4 Ways The Best Freelancers Find Work After Losing Their First Big Clients

Simone Becchetti

About a month ago, my boyfriend and I traveled to the US to visit my family. It was awesome.

In three weeks, we traveled to Atlanta, Birmingham, Memphis, Nashville, Washington DC and San Francisco. If you're thinking, “Woah, that's a lot of time to take off from work,” know this: It is. But luckily, being a freelancer allows for that flexibility.

I have to be honest, though. The flexibility wasn't enough to keep me from being my regular psycho self. I was just as manic as I was at home. Think Mindy Lahiri meets Ilana Wexler meets Shoshannah Shapiro.

I know. It's a nightmare.

Like many “digital nomads,” I was expected to work remotely for my clients while I was away. Freelancing doesn't give you paid vacations. You have to get your sh*t done.

I always get my sh*t done. But it's a bit harder to do so when you're driving from Atlanta to Nashville with no WiFi.

Just when I thought I had succeeded at the whole working and traveling thing, I got an email from a client. The company couldn't afford to keep me on board anymore.

This wasn't just any client, either. This was my first, my favorite and my biggest. This client was my ride or die.

So, like any girl who's just been dumped by her first love, I ate six muffins and proceeded to panic. I analyzed my situation for the entire 15-hour plane ride back to Israel.

I tried to plan my next financial steps, but my brain was racing too fast. My heart was exhausted. As I said almost every day of my entire teenage life, “This is the f*cking worst thing that could ever possibly happen to me.”

OK. So I lost a client. This is the kind of stuff that happens when you freelance, but you don't fully understand the agony of it until it happens to you. You assume the instability is manageable.

Maybe it is. But it sure as hell doesn't feel like that the first time around.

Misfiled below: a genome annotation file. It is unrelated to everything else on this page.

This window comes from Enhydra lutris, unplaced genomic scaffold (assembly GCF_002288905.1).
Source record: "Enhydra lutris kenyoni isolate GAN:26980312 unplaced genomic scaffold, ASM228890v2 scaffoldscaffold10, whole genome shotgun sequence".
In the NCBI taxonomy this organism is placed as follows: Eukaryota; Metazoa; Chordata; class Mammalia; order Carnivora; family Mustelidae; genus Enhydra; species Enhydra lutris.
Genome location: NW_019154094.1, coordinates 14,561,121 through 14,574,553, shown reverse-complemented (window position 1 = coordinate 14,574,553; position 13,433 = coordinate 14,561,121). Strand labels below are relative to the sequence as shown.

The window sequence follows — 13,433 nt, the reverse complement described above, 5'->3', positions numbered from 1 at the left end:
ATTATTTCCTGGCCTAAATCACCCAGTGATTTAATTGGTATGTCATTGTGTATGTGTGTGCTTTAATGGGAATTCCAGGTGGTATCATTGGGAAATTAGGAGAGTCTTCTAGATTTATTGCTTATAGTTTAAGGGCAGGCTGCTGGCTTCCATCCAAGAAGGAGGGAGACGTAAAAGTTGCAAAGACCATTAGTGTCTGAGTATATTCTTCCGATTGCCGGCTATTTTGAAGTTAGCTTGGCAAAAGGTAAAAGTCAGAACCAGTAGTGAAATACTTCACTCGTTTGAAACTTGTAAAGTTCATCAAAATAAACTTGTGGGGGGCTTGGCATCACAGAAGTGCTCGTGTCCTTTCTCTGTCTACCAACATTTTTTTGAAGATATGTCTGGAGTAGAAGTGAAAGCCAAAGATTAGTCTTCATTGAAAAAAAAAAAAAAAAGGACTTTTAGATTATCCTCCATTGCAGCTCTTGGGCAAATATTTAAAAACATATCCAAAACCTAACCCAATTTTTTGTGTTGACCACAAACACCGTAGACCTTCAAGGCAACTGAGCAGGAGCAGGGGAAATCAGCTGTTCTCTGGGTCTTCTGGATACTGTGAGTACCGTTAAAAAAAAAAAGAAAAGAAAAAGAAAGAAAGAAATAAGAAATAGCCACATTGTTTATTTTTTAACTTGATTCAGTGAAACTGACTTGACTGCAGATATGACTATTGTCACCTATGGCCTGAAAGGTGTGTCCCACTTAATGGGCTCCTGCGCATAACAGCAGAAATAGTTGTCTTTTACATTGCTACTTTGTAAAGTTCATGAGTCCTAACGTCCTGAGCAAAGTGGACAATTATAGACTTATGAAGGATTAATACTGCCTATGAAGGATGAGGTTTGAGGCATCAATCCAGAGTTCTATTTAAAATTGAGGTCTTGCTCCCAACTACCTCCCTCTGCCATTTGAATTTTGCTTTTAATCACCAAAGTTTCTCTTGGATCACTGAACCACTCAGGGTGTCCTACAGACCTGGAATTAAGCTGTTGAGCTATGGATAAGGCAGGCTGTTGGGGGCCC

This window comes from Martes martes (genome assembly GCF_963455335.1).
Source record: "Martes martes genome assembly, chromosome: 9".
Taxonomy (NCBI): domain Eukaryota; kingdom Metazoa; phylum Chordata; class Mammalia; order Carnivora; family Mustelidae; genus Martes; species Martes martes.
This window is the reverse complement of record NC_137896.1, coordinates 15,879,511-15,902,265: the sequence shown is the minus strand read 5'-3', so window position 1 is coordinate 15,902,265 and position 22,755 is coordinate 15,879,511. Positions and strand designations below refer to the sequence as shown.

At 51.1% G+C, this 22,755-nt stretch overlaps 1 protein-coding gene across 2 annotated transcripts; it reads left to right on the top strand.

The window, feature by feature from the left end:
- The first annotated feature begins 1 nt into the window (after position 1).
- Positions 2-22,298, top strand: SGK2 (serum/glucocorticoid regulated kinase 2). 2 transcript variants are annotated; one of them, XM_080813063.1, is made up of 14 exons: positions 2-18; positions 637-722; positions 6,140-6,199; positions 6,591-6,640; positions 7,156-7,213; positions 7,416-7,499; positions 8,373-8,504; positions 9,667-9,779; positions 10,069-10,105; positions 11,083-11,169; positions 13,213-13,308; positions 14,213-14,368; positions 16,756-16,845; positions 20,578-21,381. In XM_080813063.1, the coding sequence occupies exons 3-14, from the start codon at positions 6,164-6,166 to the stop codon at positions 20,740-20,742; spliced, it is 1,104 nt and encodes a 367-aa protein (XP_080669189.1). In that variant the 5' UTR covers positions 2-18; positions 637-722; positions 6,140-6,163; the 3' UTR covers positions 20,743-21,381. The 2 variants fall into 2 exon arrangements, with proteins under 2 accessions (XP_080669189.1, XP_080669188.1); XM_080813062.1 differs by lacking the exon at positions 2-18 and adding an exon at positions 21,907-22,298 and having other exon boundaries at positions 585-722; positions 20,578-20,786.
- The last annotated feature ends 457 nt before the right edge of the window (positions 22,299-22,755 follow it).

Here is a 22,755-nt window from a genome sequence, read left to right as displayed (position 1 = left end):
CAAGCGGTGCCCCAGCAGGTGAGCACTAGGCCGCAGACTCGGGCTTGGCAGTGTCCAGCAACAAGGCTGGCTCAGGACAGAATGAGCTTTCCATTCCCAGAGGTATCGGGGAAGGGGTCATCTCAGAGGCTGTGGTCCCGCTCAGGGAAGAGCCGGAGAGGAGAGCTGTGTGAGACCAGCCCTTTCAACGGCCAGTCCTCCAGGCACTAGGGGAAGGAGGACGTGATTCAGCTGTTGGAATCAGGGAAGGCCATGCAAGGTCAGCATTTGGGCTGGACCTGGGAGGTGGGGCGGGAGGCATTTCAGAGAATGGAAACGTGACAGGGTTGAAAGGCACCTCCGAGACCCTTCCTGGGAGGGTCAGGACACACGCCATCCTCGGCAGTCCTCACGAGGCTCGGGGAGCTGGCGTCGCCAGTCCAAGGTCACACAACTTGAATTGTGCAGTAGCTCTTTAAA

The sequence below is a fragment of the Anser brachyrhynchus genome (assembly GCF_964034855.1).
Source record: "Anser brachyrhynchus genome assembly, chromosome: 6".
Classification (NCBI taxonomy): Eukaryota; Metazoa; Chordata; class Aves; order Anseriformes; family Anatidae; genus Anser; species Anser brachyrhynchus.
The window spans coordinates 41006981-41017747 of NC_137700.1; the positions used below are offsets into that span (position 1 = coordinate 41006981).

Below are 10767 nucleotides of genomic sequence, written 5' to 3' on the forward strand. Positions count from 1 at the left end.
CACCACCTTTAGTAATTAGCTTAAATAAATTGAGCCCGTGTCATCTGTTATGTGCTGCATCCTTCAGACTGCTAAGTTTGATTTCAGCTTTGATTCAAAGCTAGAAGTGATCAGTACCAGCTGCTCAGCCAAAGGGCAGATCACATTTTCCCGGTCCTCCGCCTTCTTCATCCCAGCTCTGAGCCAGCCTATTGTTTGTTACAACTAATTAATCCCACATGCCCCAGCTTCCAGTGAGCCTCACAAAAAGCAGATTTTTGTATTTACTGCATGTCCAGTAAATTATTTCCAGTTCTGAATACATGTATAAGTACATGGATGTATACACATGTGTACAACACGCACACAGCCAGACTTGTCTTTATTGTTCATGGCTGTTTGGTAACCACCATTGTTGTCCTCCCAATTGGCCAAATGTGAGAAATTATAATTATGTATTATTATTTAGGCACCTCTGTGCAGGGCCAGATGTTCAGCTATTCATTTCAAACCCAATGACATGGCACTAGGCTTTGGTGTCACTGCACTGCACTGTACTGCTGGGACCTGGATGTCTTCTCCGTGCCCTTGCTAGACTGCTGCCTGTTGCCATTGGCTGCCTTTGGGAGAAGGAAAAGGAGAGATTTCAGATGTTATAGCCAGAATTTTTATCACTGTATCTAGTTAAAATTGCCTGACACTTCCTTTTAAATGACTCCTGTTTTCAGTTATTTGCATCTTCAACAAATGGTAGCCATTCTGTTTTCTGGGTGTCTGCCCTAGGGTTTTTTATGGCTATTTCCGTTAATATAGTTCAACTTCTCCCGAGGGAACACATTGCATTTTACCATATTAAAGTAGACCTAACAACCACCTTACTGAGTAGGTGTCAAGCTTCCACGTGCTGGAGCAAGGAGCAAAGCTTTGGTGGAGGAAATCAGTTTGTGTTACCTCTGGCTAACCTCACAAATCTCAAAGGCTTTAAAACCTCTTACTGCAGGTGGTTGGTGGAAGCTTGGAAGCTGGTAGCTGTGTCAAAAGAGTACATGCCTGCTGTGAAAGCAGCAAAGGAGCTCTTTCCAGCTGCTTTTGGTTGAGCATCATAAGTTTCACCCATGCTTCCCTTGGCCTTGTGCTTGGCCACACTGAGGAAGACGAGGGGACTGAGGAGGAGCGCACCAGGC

If this happens to you, it's OK to freak out. But while you're freaking out, consider taking these steps to help you temporarily:

1. Increase your hours with other clients.

Believe it or not, a lot of clients are open to increasing their hours with their freelancers. Just explain to them that there were some changes in your schedule, and if they need the help, you'd be happy to increase your hours.

If they like the work you do and need it, there's no reason they'll say no. This extra money can help close the gap a bit, and help you cover the basics.

Even if these clients decline your proposal, they'll appreciate you asked. It will demonstrate that you enjoy your working relationship.

2. Send three proposals every day.

Depending on what you do as a freelancer, you can try to pick up short-term projects on websites like Upwork. For minimal work, you can get enough cash to cover your rent, and you can spend the rest of your time focusing on acquiring anchor clients.

To get these short-term projects, I send out three proposals every day. Out of 21 weekly proposals, you're sure to get at least a few responses and offers.

Just don't get stuck in a dangerous place that ruins your work momentum. Continue reaching out to potential new clients. Your proactive attitude will satisfy you.

3. Create content.

Again, depending on what you specialize in, you might have other long-term goals besides your immediate freelance work. Maybe you want to open your own agency or become a thought leader within your industry.

Whatever it is, continue getting your name out there by creating content that benefits like-minded people. Don't drop out of the conversation just because you encountered a minor speed bump.

Continue sharing and connecting. This is how you build relationships that can lead you to further opportunities.

4. Stay healthy.

This might sound dumb, but seriously: I can't emphasize enough how many times I've been sick due to work anxiety. This self-induced illness doesn't help me move forward or improve. It just makes everything harder.

I don't know why it's suddenly a Millennial fad to say things like "Ugh, I haven't slept in three days," in a look-how-hard-I-work kind of way. But it needs to stop.

It's not cool to not take care of yourself. So, if this happens to you, stay calm.

Write it all out. Sleep. Exercise a bit more. Cook more meals at home.

Just make sure you're being kind to yourself during this time of internal upheaval. If you're physically and mentally a mess, this sh*t will kill you.